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P55 The importance of genetic counselling: a case report of families of two sisters
  1. Sneana Djordjeviş1,
  2. Ljubica Luković2
  1. 1Department of Paediatrics, VMA – Military Medical Academy, Belgrade, Serbia
  2. 2Department of Paediatrics, Primary Health Centre Grocka, Belgrade, Serbia


Background and aims It is the wish of every family to have healthy children. Genetic counselling is extremely important for families that are at the risk of transmission of a certain disease. In our country, not many testing procedures are done and the material is most often sent abroad. The price of testing is high, and often goes on the expense of parents, so it is not available to all who might need it. Illustrate the importance of genetic counselling by presenting the cases of the children of two sisters.

Material and methods The family of one of the sisters has two affected children of male sex, aged 4 and 2. The boys cannot walk on their own, do not talk or talk incoherently, cannot control their physiological needs, have numerous neurological issues, suffer from frequent epileptic seizures and psychomotor retardation. The other sister’s family has a healthy 3-year-old boy and a healthy girl of 18 months. The affected 4-year-old boy and his mother were tested using chromosome microarray in a genetic laboratory in Barcelona, Spain, and the healthy girl and her mother, from the other family, were tested using the same method in Ljubljana, Slovenia.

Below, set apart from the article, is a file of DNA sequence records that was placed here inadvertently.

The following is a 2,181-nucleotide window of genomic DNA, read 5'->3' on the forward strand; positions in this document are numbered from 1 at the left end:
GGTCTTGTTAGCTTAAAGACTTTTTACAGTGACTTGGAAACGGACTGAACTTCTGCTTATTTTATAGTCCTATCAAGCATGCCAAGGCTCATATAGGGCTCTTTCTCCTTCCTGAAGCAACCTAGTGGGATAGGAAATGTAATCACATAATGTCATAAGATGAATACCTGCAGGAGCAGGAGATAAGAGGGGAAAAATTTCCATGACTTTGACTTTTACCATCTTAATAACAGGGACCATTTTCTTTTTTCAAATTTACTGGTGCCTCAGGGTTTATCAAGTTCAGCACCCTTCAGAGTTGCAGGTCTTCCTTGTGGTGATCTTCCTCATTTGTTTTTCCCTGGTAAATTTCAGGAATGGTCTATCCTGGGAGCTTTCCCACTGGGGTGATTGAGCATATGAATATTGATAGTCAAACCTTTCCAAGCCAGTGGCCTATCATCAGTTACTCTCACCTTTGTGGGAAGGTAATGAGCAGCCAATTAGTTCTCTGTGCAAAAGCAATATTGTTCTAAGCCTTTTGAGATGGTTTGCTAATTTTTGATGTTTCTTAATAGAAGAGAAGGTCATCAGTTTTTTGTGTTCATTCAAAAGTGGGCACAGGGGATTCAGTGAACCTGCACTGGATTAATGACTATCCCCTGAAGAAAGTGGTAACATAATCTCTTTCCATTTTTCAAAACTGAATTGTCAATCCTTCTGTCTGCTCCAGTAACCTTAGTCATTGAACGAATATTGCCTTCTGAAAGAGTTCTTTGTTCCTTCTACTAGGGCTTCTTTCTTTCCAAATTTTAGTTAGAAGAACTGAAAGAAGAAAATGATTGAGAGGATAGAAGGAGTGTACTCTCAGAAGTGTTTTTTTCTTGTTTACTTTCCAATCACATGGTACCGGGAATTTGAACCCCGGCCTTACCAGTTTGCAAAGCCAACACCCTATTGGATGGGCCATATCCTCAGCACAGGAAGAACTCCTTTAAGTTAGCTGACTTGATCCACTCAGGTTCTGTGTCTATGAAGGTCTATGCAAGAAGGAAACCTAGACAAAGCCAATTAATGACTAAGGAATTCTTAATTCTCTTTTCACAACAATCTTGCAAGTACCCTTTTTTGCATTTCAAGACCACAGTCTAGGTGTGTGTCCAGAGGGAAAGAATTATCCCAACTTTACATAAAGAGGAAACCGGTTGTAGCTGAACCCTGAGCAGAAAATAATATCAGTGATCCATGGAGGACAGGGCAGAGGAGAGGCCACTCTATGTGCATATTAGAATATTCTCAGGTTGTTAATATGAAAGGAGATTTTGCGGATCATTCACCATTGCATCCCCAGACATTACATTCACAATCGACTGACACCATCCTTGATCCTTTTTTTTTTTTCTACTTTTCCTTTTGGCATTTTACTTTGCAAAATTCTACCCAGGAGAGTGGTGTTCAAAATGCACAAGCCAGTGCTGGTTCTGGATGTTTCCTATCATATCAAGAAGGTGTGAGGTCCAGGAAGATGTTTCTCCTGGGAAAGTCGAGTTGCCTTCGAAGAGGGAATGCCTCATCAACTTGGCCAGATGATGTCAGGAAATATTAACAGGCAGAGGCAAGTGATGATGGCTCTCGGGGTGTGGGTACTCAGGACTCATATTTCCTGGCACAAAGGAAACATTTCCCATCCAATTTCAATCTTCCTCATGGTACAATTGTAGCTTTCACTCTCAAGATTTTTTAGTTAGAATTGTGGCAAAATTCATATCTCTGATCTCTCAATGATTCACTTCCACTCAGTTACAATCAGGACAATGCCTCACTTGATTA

Results Chromosome microarray showed the presence of an Xq28 microduplication around 550 KB long that included the MECP 2 gene, after which a diagnosis of Xq28 duplication syndrome was established in all tested subjects. None of the children had undergone prenatal genetic screening.

Conclusion In both families, the mothers, i.e. the sisters are carriers of a mutation on the X chromosome. In the first family, the boys received a ‘sick’ X chromosome from their mother and are thus phenotypically ‘sick’. The children in the second family are phenotypically healthy. The boy inherited a healthy X chromosome from his mother and the girl inherited a ‘sick’ X chromosome from the mother. The girl is phenotypically healthy, but it is important for her offspring that she knows the following: if her foetus is female, it will be phenotypically healthy with 50% chance of being completely healthy and 50% chance of being a carrier of the pathologic gene, like her mother. If the foetus is male, there is 50% probability that it will be completely healthy and 50% probability that it will be ‘sick’ if it becomes a carrier of the mutated gene. This girl, the carrier of the mutation, needs to know that she will have to undergo genetic screening in the course of her pregnancy. It is crucial that all relatives at risk should be timely informed and tested, for the purpose of welcoming healthy children. Two women, sisters, share the same mutation but with different expression. One of them leads an unhappy life, and so does her entire family. The other sister is happy, even though no prenatal genetic screening was done.

  • genetics
  • genetic counselling
  • chromosomes
  • mutations

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